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It's time to tell Nova Scotia Power to look inward for their own savings and that was the proclamation at the time. Of course, what we're talking about is the guaranteed rate of return here. Back then, the Liberals of old, the campaigning Liberals, not such a big fan of the guaranteed rate of return. They didn't think that Nova Scotians should be funding Nova Scotia Power's profits, they didn't think that. In fact, they were going to ask Nova Scotians to stop funding Nova Scotia Power's profits. Flash forward to today, guaranteed rate of return is still there. Now, again, we might be down to the five per cent reduction because I'm sure we're probably going to hear, well, no, it's not guaranteed anymore because of a fine which could factor into the equation. We're going to spend some time here today to talk about that but before we do, I do want to talk about what this guaranteed rate of return means.

Basically, I've looked across other jurisdictions, it's how rates are calculated and some of these things and basically, what a guaranteed rate of return is that - I was reading from the Alberta's proposed regulation initiative and they're putting forward some performance-based regulations and they did a little hand-out with a question and answer and the question in there is: how is performance-based regulation different from what we have now? That's the question the people there were asking. In this hand-out here, we'll talk about it a bit, but it says right now - this is in Alberta but it is relevant here - right now utility rates are set by adding up the expenses of utility in providing utility service, plus a predetermined rate of return for the utility company. The overall amount is then paid by ratepayers. So if you add up the expenses, you add a profit margin on, that's how the rate is calculated.

Well, what we're talking about is the profit margin that is added on and I refer to it as a guaranteed rate of return. I know the good people at Nova Scotia Power don't like that description of what happens. They wouldn't call it a guaranteed rate of return, Mr. Speaker, and I take their point on that, but I do believe it is, in essence. We can haggle over some words on it but in essence, that's what it is. It's a guaranteed rate of return and it opens up all of those discussions about, wouldn't it be nice to have a guaranteed rate of return on your investment portfolio or if you were business owner, it would be nice. We would all like that. That guaranteed rate of return probably had a time and a place but I would say to you and the members of this House and to Nova Scotians, that time and place has come and gone. It's now time that we can look to other methods.

A hybrid of a guaranteed rate of return and a standards-based, are we starting to inch the needle along? Possibly. Do we need to do more? Definitely. I would like to see, and I think Nova Scotians deserve it, to actually move to some of the things in their platform so I'm here today to hold them to account on what they said they were going to do and I'm going to look at what they are doing, compared to it.

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I want to talk about the million-dollar fine. I listened and I've heard it before, I've heard it's one of the main talking points that the government would say, oh, the Opposition says a million dollars is not enough but I believe $1 million is a meaningful amount and I believe shareholders would be very upset, because of the phraseology with the company paying it. There are a couple of problems with that argument because all amounts are always relative.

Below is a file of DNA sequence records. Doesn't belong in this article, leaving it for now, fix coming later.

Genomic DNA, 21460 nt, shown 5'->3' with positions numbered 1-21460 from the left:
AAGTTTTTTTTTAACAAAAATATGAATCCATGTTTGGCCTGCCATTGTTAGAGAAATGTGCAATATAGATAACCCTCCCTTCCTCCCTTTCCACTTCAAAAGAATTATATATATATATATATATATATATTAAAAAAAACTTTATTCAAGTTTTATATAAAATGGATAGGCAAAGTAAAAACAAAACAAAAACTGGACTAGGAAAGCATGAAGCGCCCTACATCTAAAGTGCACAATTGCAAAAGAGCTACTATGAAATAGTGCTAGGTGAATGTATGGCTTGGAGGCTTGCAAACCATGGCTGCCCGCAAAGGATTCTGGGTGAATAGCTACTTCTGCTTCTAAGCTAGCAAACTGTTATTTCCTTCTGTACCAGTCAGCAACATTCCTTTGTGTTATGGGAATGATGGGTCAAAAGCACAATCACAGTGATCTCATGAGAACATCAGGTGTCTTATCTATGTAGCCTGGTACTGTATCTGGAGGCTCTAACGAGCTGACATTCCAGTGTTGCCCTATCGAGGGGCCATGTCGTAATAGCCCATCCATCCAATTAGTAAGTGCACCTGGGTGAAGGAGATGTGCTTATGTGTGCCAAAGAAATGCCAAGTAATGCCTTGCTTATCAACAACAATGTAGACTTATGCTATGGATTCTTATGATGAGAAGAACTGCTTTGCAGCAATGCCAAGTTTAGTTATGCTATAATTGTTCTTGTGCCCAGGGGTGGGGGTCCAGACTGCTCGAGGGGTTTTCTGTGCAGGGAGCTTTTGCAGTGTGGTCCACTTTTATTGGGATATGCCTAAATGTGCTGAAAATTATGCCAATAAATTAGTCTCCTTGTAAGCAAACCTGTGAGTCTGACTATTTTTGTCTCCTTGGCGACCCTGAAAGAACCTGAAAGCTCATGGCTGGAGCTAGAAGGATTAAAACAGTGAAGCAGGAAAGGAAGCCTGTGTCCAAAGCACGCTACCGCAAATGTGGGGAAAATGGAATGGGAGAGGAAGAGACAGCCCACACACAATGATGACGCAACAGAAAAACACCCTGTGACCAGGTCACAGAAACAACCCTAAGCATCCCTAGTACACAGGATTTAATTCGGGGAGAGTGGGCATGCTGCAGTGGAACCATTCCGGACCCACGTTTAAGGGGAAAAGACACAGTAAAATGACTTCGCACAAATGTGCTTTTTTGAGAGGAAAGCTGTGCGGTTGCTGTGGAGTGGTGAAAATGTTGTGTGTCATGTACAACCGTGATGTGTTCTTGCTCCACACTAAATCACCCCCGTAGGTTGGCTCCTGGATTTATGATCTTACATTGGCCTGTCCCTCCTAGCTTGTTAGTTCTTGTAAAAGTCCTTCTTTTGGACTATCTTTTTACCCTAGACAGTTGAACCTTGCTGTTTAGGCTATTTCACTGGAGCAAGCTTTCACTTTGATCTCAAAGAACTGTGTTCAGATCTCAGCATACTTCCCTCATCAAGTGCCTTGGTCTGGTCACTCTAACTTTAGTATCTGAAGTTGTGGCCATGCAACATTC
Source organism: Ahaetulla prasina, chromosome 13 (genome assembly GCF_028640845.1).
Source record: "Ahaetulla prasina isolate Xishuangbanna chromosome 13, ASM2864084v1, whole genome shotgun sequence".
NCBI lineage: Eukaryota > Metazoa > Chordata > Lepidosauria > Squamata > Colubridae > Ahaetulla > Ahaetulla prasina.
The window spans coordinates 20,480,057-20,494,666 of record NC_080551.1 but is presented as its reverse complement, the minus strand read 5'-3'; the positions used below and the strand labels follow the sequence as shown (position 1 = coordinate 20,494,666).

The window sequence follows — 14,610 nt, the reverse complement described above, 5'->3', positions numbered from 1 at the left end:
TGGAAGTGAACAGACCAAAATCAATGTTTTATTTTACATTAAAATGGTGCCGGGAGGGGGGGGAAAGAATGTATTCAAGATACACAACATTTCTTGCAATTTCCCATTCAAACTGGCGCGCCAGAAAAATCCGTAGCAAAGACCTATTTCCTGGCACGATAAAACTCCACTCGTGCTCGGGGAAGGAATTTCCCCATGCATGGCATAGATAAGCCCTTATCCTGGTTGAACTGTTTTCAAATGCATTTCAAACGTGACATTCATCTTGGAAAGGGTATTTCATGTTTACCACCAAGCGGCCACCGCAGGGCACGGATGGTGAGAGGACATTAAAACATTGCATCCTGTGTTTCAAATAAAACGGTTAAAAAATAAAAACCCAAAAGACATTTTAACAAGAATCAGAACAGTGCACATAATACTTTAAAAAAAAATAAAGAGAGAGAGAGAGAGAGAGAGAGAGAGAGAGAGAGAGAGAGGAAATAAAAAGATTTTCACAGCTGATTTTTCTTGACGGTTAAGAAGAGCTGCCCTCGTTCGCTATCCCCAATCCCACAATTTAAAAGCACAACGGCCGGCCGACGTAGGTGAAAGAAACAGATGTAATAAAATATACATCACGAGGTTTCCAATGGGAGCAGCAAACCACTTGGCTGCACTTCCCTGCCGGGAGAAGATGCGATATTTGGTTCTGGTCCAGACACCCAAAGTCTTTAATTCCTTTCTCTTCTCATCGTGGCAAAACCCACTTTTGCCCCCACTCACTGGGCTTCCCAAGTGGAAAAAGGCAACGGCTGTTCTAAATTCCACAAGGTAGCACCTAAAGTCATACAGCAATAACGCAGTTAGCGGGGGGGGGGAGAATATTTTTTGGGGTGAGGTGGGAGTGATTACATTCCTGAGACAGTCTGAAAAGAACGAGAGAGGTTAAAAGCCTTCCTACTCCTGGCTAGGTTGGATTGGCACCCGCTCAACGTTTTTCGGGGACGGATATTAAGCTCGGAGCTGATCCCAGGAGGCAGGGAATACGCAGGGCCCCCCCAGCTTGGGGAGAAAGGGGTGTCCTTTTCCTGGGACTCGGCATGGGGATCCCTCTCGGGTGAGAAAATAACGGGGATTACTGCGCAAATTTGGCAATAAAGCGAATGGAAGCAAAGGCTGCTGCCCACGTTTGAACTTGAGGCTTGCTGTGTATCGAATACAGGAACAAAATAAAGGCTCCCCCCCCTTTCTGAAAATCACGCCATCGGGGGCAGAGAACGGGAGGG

To me, yes, $1 million is a big amount. To a company like Nova Scotia Power, less than one per cent of their earnings, maybe not as big as it is to me; to IBM or GE or somebody, even less significant. We have to look at these things in relative terms. The issue that I have with the $1 million fine - Nova Scotia Power made, I think, about $125 million last year, so it's less than one per cent. Is that enough of an incentive to them or not? It becomes a many pronged question.

I think there is a possibility - and I'd like the minister and the government to consider this - that if you're talking about $1 million fine per year, well you could easily have a situation where there's a massive power outage that could put them in breach of these standards. We're going to talk about the standards, which are pretty loosely defined whenever they come, but you could have a power outage. Maybe the standards would say that power has to be restored in three days, and maybe what we're really looking at from the utility's perspective might be like a 10-day restoration project - but to restore it in 10 days might cost $800,000, and to restore it in three days might cost $1.5 million.

That's a case where they would say, the $1 million is better for our shareholders, and they could absolutely make a case to their shareholders that we did the financially prudent thing. These are the types of decisions that businesses make when faced with fines. They have all of the information. They don't make it on isolated facts - they look at all of the information and say, what's best for my company?

I think the Alberta regulations were looking at a per-day penalty, so I think the fact that we are talking about a maximum penalty per year is very problematic, especially if we think about the calendar year. We could easily have a winter storm in January that might trigger the $1 million fine. Well, if you've triggered that $1 million administrative penalty in January, how concerned are you going to be about the standards in February? How concerned are you going to be about the standards in March? How concerned are you going to be about the standards in April?